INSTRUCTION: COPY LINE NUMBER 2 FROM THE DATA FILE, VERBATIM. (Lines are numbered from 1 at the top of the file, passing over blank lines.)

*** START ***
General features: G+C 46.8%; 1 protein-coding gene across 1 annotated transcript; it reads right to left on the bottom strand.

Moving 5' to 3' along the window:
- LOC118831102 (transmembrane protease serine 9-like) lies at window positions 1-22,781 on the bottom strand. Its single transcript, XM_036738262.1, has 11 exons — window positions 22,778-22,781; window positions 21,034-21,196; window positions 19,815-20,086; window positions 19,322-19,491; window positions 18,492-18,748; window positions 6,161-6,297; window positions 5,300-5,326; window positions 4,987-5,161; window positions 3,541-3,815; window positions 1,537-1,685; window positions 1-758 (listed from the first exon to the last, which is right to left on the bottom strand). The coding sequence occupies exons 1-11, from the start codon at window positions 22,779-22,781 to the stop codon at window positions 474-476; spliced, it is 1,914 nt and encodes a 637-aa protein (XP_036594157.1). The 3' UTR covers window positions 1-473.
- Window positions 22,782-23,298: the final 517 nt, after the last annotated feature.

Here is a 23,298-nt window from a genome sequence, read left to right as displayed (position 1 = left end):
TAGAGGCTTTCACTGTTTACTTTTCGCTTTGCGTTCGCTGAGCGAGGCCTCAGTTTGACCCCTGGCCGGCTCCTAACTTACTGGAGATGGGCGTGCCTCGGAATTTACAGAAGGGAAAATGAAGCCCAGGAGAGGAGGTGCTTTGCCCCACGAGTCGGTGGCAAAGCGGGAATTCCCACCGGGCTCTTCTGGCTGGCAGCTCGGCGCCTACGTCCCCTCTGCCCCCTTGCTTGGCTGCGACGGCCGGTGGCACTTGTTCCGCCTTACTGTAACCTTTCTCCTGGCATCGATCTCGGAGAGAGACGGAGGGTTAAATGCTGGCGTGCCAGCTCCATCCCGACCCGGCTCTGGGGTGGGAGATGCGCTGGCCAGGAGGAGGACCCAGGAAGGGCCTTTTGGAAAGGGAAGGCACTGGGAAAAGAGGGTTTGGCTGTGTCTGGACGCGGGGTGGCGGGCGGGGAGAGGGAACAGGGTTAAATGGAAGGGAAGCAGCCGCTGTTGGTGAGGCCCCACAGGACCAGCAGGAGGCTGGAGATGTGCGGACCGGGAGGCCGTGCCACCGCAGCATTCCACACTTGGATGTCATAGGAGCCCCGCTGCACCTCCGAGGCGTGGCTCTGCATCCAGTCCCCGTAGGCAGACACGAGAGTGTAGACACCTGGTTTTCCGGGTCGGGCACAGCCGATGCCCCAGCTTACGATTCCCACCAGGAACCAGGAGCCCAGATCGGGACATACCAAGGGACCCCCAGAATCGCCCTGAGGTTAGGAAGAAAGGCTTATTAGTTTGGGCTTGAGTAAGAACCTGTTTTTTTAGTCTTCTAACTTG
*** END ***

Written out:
Moving 5' to 3' along the window: